The Treasury Department has concluded that two of the key actuarial assumptions used for the cash flow projections in the application are not reasonable. Specifically, the mortality rate assumption and the assumption regarding the demographic characteristics of new entrants to the plan are not reasonable under the standards in the regulations.

Mortality assumptions. Mortality assumptions generally include both an assumption regarding the current mortality rate, which is reflected in base mortality tables, and an assumption about expected long-term improvements in longevity, which is reflected in a mortality improvement scale. The Treasury Department explained that Standard mortality tables are developed using relevant historic experience and demographic data for standard populations, such as white-collar workers in private pension plans. Generally, the selection of a mortality table, including a standard mortality table, must be supported by appropriate experience from the plan, including actuarially credible evidence demonstrating how the mortality experience used to develop the selected table is reflective of the mortality experience of the plan.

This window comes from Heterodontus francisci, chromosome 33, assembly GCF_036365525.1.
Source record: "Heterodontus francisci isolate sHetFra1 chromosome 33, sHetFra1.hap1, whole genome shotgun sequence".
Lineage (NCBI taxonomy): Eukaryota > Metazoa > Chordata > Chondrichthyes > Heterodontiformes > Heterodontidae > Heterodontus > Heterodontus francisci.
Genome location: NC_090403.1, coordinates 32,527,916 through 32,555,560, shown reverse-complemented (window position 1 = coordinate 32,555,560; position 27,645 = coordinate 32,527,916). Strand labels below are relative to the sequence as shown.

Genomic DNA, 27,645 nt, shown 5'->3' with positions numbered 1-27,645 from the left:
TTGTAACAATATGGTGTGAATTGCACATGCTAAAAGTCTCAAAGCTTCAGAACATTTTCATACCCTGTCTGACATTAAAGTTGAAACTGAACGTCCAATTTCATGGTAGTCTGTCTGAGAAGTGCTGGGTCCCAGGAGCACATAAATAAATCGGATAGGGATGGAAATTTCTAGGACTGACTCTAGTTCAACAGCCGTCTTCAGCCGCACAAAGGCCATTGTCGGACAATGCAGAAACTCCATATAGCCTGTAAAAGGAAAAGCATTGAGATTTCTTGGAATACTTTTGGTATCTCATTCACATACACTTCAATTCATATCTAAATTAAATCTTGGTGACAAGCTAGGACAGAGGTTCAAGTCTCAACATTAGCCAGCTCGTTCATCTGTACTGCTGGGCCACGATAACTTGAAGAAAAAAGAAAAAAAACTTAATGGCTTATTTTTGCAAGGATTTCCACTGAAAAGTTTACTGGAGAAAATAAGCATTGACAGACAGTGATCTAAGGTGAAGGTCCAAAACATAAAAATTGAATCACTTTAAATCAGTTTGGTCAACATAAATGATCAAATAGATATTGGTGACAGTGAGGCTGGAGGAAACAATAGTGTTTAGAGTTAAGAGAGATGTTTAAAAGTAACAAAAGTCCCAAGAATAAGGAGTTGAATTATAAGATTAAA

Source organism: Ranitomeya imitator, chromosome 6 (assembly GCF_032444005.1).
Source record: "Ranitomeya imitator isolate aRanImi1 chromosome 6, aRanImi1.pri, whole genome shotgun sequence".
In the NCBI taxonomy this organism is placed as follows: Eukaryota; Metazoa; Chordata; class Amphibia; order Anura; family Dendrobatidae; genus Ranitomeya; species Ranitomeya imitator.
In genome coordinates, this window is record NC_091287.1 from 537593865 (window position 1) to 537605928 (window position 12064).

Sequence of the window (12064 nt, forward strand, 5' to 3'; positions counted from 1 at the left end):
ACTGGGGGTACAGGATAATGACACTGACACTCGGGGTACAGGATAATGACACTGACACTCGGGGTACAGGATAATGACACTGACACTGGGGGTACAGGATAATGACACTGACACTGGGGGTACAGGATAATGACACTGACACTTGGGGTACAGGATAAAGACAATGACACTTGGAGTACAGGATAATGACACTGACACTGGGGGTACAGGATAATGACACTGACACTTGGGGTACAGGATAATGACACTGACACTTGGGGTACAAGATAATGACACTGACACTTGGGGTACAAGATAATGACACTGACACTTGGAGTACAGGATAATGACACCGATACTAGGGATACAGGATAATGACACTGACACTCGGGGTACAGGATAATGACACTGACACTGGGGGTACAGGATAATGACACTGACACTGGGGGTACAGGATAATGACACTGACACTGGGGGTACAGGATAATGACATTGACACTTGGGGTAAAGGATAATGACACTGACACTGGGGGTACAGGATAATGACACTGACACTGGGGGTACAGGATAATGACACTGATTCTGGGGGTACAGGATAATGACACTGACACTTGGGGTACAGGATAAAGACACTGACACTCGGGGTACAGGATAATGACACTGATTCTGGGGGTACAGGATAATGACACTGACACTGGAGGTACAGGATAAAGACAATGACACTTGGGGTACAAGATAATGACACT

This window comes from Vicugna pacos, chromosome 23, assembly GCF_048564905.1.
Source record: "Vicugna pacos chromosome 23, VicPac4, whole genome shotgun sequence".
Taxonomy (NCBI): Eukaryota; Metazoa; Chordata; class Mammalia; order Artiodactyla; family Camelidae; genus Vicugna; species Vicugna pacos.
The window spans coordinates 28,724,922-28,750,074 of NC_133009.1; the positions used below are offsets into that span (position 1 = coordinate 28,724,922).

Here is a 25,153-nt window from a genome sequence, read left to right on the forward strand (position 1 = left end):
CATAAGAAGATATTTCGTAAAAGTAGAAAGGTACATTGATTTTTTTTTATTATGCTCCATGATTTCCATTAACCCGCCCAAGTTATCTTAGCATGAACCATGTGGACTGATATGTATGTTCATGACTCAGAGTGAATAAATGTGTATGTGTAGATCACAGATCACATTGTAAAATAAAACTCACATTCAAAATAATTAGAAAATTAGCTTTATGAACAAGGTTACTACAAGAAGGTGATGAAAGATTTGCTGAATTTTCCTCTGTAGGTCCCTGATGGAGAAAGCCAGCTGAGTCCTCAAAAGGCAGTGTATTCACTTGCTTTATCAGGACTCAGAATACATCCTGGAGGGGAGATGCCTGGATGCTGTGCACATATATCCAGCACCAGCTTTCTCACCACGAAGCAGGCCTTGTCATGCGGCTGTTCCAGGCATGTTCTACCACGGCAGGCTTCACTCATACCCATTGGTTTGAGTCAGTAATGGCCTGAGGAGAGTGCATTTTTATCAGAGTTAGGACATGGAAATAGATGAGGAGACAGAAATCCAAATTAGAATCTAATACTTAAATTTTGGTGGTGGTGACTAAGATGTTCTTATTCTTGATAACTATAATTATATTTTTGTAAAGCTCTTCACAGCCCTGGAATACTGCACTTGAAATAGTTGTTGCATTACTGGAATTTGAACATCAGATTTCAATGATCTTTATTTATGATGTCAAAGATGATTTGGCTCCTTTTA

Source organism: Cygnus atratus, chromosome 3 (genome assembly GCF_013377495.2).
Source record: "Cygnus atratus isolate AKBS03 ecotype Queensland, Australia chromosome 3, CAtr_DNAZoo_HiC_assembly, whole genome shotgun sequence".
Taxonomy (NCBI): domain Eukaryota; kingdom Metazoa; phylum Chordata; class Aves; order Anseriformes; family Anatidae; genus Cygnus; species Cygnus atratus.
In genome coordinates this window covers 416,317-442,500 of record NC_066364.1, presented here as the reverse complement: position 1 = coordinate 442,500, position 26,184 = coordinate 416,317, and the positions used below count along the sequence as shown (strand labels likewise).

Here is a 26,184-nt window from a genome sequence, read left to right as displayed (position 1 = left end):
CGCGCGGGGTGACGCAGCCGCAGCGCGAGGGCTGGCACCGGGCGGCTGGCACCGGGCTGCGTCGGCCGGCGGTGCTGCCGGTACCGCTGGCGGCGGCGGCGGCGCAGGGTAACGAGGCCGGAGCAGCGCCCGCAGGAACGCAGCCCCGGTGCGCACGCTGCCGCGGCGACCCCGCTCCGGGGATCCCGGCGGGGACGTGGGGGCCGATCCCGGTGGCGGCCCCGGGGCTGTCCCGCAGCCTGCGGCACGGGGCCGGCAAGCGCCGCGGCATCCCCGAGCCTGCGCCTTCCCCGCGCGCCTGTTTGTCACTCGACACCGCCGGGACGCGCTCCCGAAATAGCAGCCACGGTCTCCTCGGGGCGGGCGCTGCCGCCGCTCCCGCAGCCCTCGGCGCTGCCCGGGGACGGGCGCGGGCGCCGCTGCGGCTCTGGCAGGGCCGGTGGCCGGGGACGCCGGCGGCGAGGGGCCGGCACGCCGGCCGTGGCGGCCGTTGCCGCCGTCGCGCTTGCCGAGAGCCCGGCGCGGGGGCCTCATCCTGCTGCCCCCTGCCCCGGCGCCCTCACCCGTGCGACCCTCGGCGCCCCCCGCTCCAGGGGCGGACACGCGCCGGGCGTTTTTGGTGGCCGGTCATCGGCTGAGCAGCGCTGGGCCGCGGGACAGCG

In this application, the mortality assumption used is not reasonable because it is based on a standard table that was used without adequate justification or a demonstration of the manner in which the table properly reflects the mortality experience of the Fund, according to the Treasury Department. In addition, when the Treasury Department requested additional information to support the use of the table, that information revealed that the Fund’s actuary did not take into account relevant historic and current demographic data when selecting the standard table and that the standard table significantly overestimates the rate at which Fund participants and beneficiaries will die.

The Fund’s use of the unadjusted RP-2014 Employee and Annuitant Mortality Tables (RP-2014 table) standard table is not reasonable, according to the Treasury Department. The application provided only limited support for the choice of this mortality assumption. In addition, the Fund’s use of headcount-weighted experience is not reasonable to support the use of that assumption. Because the mortality rate assumption used in the application was not consistent with historic and demographic experience relevant as of the measurement, the Treasury Department has concluded that it is not reasonable. Therefore, the proposed suspension does not satisfy the statutory requirement that it be reasonably estimated to avoid insolvency.